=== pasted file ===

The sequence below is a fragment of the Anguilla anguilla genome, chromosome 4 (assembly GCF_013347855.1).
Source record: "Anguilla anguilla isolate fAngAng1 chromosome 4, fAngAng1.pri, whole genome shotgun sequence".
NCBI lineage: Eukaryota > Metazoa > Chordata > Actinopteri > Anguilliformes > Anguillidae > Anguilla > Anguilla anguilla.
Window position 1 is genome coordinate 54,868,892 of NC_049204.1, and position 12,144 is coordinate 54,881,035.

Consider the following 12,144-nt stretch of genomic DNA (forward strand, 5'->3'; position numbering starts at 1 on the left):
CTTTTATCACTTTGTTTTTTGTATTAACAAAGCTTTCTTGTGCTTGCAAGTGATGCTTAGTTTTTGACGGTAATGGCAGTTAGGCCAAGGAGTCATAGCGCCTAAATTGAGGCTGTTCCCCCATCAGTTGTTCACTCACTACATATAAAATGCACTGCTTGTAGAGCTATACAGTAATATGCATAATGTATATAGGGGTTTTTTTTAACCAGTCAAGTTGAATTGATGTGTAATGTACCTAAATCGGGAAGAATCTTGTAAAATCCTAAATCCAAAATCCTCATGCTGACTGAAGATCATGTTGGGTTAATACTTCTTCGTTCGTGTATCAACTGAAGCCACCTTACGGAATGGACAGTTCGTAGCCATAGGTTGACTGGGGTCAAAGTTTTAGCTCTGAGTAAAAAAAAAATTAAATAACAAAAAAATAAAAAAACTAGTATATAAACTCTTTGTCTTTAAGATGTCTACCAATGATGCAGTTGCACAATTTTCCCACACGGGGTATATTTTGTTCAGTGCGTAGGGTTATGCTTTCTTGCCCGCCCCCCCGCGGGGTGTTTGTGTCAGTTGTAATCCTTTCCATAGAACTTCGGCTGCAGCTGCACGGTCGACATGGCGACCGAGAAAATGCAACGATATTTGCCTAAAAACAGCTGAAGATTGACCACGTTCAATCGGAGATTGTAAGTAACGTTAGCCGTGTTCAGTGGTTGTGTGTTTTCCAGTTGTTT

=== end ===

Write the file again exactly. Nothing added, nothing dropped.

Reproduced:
The sequence below is a fragment of the Anguilla anguilla genome, chromosome 4 (assembly GCF_013347855.1).
Source record: "Anguilla anguilla isolate fAngAng1 chromosome 4, fAngAng1.pri, whole genome shotgun sequence".
NCBI lineage: Eukaryota > Metazoa > Chordata > Actinopteri > Anguilliformes > Anguillidae > Anguilla > Anguilla anguilla.
Window position 1 is genome coordinate 54,868,892 of NC_049204.1, and position 12,144 is coordinate 54,881,035.

Consider the following 12,144-nt stretch of genomic DNA (forward strand, 5'->3'; position numbering starts at 1 on the left):
CTTTTATCACTTTGTTTTTTGTATTAACAAAGCTTTCTTGTGCTTGCAAGTGATGCTTAGTTTTTGACGGTAATGGCAGTTAGGCCAAGGAGTCATAGCGCCTAAATTGAGGCTGTTCCCCCATCAGTTGTTCACTCACTACATATAAAATGCACTGCTTGTAGAGCTATACAGTAATATGCATAATGTATATAGGGGTTTTTTTTAACCAGTCAAGTTGAATTGATGTGTAATGTACCTAAATCGGGAAGAATCTTGTAAAATCCTAAATCCAAAATCCTCATGCTGACTGAAGATCATGTTGGGTTAATACTTCTTCGTTCGTGTATCAACTGAAGCCACCTTACGGAATGGACAGTTCGTAGCCATAGGTTGACTGGGGTCAAAGTTTTAGCTCTGAGTAAAAAAAAAATTAAATAACAAAAAAATAAAAAAACTAGTATATAAACTCTTTGTCTTTAAGATGTCTACCAATGATGCAGTTGCACAATTTTCCCACACGGGGTATATTTTGTTCAGTGCGTAGGGTTATGCTTTCTTGCCCGCCCCCCCGCGGGGTGTTTGTGTCAGTTGTAATCCTTTCCATAGAACTTCGGCTGCAGCTGCACGGTCGACATGGCGACCGAGAAAATGCAACGATATTTGCCTAAAAACAGCTGAAGATTGACCACGTTCAATCGGAGATTGTAAGTAACGTTAGCCGTGTTCAGTGGTTGTGTGTTTTCCAGTTGTTT